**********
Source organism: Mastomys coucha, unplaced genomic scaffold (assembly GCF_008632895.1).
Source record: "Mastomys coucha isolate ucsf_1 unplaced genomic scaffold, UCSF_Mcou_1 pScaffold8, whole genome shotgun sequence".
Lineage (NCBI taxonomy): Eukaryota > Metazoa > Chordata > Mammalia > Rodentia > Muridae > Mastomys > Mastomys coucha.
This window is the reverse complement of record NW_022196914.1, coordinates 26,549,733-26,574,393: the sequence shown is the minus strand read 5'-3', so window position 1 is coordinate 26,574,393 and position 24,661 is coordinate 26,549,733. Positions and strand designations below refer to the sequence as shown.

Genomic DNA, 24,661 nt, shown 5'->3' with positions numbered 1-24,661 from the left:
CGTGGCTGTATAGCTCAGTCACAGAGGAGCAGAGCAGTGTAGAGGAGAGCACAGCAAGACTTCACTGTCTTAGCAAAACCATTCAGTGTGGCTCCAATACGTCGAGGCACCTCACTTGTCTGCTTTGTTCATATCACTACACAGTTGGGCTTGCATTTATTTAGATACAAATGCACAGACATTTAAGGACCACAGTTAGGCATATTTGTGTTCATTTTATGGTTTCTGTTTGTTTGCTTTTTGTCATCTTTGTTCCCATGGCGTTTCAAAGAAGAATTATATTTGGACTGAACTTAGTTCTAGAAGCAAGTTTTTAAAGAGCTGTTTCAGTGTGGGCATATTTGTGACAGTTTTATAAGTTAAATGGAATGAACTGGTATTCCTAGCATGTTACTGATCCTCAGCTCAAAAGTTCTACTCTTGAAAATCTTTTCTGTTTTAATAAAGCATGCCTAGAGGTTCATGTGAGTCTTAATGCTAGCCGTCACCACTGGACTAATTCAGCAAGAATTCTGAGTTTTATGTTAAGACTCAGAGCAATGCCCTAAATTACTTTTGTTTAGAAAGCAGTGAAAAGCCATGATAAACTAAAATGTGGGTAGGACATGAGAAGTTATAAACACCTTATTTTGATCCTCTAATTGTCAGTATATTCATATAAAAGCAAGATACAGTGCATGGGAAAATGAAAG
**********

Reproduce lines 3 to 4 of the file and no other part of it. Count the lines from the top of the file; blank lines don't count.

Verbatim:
Lineage (NCBI taxonomy): Eukaryota > Metazoa > Chordata > Mammalia > Rodentia > Muridae > Mastomys > Mastomys coucha.
This window is the reverse complement of record NW_022196914.1, coordinates 26,549,733-26,574,393: the sequence shown is the minus strand read 5'-3', so window position 1 is coordinate 26,574,393 and position 24,661 is coordinate 26,549,733. Positions and strand designations below refer to the sequence as shown.